: It'll probably turn up in
: the nVidia drivers at some point, though. I use a Geforce 440MX in a Celeron
: 1.7GHz system, which is quite good enough to record 3 SD channels
: simultaneously, whilst playing another.

: >(2) USB DVB-T Reciever?
: >I've reviewed the long list of USB DVB-T devices on LinuxTV.org Wiki and
: >some of the info on MythTV.org but I'm looking for some more opinions for
: >what spend (my girlfriend's) money on...

: Not sure why you'd prefer USB. On the other hand, the Hauppauge Nova-T-500
: dual tuner is USB internally, so there's very little in it. I use one of
: these plus an old single-tuner Nova-T in my MythTV/FC8 box with no real
: issues (bar losing a multiplex due to poor reception from time to time).

Not all the USB devices will ship the entire multiplex to the host CPU for
filtering.  This may or may not be an issue for you.

: >Any reasons to buy a Card instead of USB?

: Tidiness?

Less host CPU usage, too.  USB really is quite evil.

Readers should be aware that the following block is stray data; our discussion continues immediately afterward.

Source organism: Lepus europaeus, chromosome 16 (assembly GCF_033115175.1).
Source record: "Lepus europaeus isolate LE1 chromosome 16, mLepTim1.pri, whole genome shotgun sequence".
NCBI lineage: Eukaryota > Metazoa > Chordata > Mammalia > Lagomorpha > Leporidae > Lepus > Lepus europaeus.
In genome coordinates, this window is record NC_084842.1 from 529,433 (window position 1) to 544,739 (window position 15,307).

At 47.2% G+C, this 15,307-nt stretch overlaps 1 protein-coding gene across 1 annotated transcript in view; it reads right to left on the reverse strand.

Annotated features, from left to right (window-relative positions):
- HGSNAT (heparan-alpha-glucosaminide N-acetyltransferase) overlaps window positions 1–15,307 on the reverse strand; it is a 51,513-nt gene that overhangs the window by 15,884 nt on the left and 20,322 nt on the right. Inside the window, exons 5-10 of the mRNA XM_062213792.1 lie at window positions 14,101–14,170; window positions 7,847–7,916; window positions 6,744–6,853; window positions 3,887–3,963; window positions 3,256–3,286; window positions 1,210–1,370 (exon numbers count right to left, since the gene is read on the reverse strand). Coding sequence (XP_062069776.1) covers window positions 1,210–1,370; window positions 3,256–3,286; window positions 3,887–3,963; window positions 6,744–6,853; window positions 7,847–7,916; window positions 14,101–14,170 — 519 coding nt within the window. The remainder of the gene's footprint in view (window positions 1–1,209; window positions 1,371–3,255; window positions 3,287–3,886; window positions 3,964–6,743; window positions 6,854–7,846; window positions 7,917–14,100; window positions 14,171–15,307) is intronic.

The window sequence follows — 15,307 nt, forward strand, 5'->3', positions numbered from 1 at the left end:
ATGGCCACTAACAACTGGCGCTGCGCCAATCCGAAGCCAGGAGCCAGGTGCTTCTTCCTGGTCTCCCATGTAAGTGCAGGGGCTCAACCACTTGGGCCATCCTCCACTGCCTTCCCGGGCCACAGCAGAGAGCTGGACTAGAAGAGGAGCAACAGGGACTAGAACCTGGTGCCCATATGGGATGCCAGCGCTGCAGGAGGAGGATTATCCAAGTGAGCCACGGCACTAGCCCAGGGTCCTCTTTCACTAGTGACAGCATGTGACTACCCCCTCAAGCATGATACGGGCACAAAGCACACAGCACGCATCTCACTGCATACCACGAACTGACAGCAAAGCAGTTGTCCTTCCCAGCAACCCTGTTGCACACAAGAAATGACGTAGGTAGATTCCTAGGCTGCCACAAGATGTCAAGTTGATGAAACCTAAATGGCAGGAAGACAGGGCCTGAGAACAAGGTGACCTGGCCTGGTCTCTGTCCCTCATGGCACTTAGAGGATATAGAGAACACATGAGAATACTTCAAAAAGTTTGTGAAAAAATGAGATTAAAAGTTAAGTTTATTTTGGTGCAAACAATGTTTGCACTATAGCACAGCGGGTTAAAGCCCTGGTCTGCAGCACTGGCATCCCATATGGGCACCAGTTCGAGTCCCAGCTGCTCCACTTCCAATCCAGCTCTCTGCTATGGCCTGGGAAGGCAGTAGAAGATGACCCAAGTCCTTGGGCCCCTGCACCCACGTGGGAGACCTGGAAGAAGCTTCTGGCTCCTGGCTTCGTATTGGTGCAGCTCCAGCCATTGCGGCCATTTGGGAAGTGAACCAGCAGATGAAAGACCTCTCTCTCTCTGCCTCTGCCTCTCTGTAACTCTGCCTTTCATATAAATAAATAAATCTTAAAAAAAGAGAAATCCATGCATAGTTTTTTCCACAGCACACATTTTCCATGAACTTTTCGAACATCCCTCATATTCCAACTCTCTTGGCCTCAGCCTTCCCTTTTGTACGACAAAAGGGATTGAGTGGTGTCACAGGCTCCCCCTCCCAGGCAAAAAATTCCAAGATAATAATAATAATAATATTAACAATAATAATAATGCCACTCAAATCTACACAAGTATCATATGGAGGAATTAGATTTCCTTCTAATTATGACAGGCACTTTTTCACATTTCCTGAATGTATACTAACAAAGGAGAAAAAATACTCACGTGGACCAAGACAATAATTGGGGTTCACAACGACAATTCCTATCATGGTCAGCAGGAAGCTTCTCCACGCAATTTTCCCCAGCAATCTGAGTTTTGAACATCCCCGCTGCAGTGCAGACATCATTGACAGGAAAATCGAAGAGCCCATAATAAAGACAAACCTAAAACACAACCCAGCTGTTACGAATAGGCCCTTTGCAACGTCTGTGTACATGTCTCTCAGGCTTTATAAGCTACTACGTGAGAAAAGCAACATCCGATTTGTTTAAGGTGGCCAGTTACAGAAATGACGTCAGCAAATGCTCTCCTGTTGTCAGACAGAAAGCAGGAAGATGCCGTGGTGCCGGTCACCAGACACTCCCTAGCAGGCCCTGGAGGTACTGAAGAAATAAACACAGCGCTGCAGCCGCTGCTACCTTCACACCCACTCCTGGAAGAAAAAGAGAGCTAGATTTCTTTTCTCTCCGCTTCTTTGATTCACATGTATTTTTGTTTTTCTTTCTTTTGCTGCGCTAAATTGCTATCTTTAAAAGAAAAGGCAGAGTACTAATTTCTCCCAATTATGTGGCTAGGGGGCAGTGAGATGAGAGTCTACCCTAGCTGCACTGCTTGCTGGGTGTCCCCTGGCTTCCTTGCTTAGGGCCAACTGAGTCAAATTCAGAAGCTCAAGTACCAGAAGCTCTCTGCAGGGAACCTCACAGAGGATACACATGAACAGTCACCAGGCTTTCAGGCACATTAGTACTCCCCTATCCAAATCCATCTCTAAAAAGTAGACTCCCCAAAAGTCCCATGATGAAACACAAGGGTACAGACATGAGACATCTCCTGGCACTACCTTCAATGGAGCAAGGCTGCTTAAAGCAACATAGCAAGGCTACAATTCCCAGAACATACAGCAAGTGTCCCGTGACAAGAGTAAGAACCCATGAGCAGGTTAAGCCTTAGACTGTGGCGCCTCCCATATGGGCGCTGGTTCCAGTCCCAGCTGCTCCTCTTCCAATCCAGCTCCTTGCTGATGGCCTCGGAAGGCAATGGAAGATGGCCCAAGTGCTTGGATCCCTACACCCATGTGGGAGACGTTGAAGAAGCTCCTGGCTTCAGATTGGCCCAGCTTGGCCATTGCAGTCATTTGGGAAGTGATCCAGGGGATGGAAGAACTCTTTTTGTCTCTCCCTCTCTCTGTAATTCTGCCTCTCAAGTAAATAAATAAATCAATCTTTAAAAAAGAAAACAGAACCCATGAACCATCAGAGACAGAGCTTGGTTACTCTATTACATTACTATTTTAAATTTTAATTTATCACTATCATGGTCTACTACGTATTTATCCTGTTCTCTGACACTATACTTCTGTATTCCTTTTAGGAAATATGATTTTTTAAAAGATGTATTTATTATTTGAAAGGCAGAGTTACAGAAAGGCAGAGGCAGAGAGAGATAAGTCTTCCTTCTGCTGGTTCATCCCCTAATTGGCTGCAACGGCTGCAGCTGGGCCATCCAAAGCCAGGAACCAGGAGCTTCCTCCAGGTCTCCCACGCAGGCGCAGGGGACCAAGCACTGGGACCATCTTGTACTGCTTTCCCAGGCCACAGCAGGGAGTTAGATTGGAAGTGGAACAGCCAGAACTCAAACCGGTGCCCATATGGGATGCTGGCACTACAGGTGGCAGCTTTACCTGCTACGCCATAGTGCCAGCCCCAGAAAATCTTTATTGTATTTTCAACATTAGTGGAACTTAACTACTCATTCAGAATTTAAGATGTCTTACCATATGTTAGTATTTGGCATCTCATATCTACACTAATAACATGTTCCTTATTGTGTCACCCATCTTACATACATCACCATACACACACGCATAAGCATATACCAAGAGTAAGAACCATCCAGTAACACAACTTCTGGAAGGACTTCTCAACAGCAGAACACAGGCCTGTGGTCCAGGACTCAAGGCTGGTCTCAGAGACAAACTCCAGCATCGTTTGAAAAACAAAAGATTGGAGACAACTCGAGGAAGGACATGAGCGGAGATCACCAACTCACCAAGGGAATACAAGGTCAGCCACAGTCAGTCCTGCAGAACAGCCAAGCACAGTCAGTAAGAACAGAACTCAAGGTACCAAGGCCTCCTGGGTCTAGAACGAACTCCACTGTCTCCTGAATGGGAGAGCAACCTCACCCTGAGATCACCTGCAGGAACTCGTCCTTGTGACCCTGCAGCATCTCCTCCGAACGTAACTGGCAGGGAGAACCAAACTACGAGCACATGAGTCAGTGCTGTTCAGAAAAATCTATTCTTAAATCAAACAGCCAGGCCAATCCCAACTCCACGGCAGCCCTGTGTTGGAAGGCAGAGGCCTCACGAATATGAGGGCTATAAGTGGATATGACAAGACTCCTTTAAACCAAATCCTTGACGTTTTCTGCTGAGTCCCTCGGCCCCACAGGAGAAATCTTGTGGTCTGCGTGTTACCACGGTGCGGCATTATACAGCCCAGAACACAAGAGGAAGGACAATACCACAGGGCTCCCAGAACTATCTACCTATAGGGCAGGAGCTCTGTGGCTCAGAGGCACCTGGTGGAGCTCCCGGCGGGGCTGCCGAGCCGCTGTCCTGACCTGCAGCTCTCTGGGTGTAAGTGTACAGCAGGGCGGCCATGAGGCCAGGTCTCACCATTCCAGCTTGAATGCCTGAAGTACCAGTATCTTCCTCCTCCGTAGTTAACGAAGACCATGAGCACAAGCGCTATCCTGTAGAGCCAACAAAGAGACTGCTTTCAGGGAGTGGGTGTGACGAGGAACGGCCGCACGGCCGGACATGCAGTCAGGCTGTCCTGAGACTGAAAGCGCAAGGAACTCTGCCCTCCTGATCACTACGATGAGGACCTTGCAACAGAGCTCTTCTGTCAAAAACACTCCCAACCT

: >Perhaps to get 5.1 surround sound (SPDIF output) if that is broadcast here
: >in the UK?

: DVB is just MPEG over radio, so I don't see what you're getting at here.

AC3 5.1 encoded sound in the bitstream.  As yet, no, not present on
SD Freeview, but the BBC HD stream had it, and the DVB-S HD streams have

: Decoding the MPEG stream is a software process, and it'd be therefore down
: to support for your sound output device as to whether you could get 5.1 out
: of your SPDIF socket. Again, no broadcast 5.1 yet, as far as I know.

Correct, although there is some Pro-Logic stuff encoded in the PCM output
stream as usual on some services.

: >We're wondering if any of you have a working configuration or any
: >recommendations of any decent brands, which support Linux. Our criteria is
: >that when used with appropriate software such as Kaffiene or MythTV are: